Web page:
Fatherly’s Letters to Boys project offers boys (and the men raising them) guidance in the form of heartfelt advice given generously by great men who show us how to take that crucial first step in confronting seemingly unsolvable issues — by offering honest words.
As you begin your freshman year of college, I wanted to talk with you about legacy. I’ve been thinking about this quite a bit since your grandfather passed away last month. There are several meanings of that word and many of them apply to you. In a very real sense, you and your siblings are my legacy — just as I am my father’s — by which I mean that you are the gift that I will leave to the world, the piece of me that will continue on after I am gone. And, since you have chosen to attend my alma mater you are quite literally a legacy, the one who has returned to campus to carry on tradition. I’m so proud of you for the choices and hard work that brought you to this point in your life’s journey, and I sincerely hope that you find both friends and a sense of purpose at the Mecca, as I did. The road you’ve chosen won’t be easy but hopefully you’ll find the triumphs and challenges along the way clarifying.
Because you are my son, part of the legacy I leave you is one of service. Your grandfather taught me the value of working quietly to improve the lives of those around you and I hope that you will learn from and embrace his example. Our society encourages Black men in particular to prioritize surface displays of status and clout over the wellbeing of the self and the community, but my father demonstrated to me daily the value that accrues to those who work for others, although I often feel like I fall short of his example. You got to see the fruits of my father’s labor at his wake on zoom, and I’m so glad that, in addition to bearing witness to the gratitude of those who loved him, you overcame your shyness to express what your grandfather meant to you. You chose the difficulty of speaking from the heart over the ease of staying silent. I want you to continue to make that choice even though it doesn’t get any easier.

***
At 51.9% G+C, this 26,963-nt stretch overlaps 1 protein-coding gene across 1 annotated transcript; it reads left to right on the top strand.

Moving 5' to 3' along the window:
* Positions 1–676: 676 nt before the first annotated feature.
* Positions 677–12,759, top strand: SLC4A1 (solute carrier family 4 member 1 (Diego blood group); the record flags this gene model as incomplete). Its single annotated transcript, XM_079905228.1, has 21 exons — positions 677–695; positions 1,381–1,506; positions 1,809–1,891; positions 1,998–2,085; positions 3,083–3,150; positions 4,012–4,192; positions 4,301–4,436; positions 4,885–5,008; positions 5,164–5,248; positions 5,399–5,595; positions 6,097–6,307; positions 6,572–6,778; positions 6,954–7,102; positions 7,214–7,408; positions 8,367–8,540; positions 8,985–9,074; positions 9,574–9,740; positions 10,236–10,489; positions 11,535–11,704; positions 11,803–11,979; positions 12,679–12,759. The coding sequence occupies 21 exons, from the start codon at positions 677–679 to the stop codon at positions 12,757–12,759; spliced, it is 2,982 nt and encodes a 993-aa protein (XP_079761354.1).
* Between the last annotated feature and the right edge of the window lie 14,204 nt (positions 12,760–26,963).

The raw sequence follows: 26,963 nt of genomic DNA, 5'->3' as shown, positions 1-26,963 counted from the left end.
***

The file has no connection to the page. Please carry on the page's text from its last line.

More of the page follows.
Let me be clear: speaking out becomes easier the more that you do it, but that anxious feeling in the pit of your stomach before you begin never really goes away. So the choice you have to make, the choice that you’ve already made, demands that you embrace that nervousness, sit with it, allow it to nudge you forward rather than defeat you. You’ve often asked how I got to be so comfortable speaking in front of people and I don’t think I’ve ever given you a satisfactory answer. The truth is that I’m never completely comfortable when it’s my time to speak, but I don’t let the feelings of trepidation stop me from making my contribution. That’s what I’ve inherited from my father and what I hope to pass to you and your siblings: the ability to calmly act rather than succumb to doubt and fear.
I love you son. But more importantly, I trust you with the legacy that is your life. I know that even as you make mistakes you’ll eventually figure out how you best fit into the world, and how best to change it.
Dr. Jonathan W. Gray is Associate Professor of English at the City University of New York. His forthcoming book, Illustrating Race: Representing Blackness in American Comics, investigates the representation of African Americans in comics and graphic narratives published since 1966. Gray co-edited Disability in Comics and Graphic Novels for Palgrave McMillan.
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